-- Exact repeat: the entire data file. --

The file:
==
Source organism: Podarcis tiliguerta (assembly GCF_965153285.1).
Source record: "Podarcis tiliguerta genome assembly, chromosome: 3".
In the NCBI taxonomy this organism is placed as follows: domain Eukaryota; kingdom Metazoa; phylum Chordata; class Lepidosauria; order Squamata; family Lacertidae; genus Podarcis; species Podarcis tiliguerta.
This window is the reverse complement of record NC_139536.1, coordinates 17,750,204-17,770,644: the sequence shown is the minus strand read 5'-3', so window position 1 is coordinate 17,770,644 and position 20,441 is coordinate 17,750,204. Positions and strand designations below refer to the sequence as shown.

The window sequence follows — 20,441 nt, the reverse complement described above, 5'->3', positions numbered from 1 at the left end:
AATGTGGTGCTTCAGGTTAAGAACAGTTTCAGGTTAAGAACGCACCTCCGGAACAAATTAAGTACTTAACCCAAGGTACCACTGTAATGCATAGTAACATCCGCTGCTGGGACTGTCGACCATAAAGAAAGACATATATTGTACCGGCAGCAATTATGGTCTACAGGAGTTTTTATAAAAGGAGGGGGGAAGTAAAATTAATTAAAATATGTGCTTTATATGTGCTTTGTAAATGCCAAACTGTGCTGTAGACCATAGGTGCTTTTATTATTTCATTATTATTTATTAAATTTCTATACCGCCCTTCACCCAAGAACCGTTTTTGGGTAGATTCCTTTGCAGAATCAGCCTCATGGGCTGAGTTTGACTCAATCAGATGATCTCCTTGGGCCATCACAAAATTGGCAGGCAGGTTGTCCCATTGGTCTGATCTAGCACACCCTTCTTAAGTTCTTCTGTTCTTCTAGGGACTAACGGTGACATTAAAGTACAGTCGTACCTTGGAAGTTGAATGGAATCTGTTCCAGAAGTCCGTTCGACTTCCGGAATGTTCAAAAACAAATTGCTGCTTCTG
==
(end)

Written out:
Source organism: Podarcis tiliguerta (assembly GCF_965153285.1).
Source record: "Podarcis tiliguerta genome assembly, chromosome: 3".
In the NCBI taxonomy this organism is placed as follows: domain Eukaryota; kingdom Metazoa; phylum Chordata; class Lepidosauria; order Squamata; family Lacertidae; genus Podarcis; species Podarcis tiliguerta.
This window is the reverse complement of record NC_139536.1, coordinates 17,750,204-17,770,644: the sequence shown is the minus strand read 5'-3', so window position 1 is coordinate 17,770,644 and position 20,441 is coordinate 17,750,204. Positions and strand designations below refer to the sequence as shown.

The window sequence follows — 20,441 nt, the reverse complement described above, 5'->3', positions numbered from 1 at the left end:
AATGTGGTGCTTCAGGTTAAGAACAGTTTCAGGTTAAGAACGCACCTCCGGAACAAATTAAGTACTTAACCCAAGGTACCACTGTAATGCATAGTAACATCCGCTGCTGGGACTGTCGACCATAAAGAAAGACATATATTGTACCGGCAGCAATTATGGTCTACAGGAGTTTTTATAAAAGGAGGGGGGAAGTAAAATTAATTAAAATATGTGCTTTATATGTGCTTTGTAAATGCCAAACTGTGCTGTAGACCATAGGTGCTTTTATTATTTCATTATTATTTATTAAATTTCTATACCGCCCTTCACCCAAGAACCGTTTTTGGGTAGATTCCTTTGCAGAATCAGCCTCATGGGCTGAGTTTGACTCAATCAGATGATCTCCTTGGGCCATCACAAAATTGGCAGGCAGGTTGTCCCATTGGTCTGATCTAGCACACCCTTCTTAAGTTCTTCTGTTCTTCTAGGGACTAACGGTGACATTAAAGTACAGTCGTACCTTGGAAGTTGAATGGAATCTGTTCCAGAAGTCCGTTCGACTTCCGGAATGTTCAAAAACAAATTGCTGCTTCTG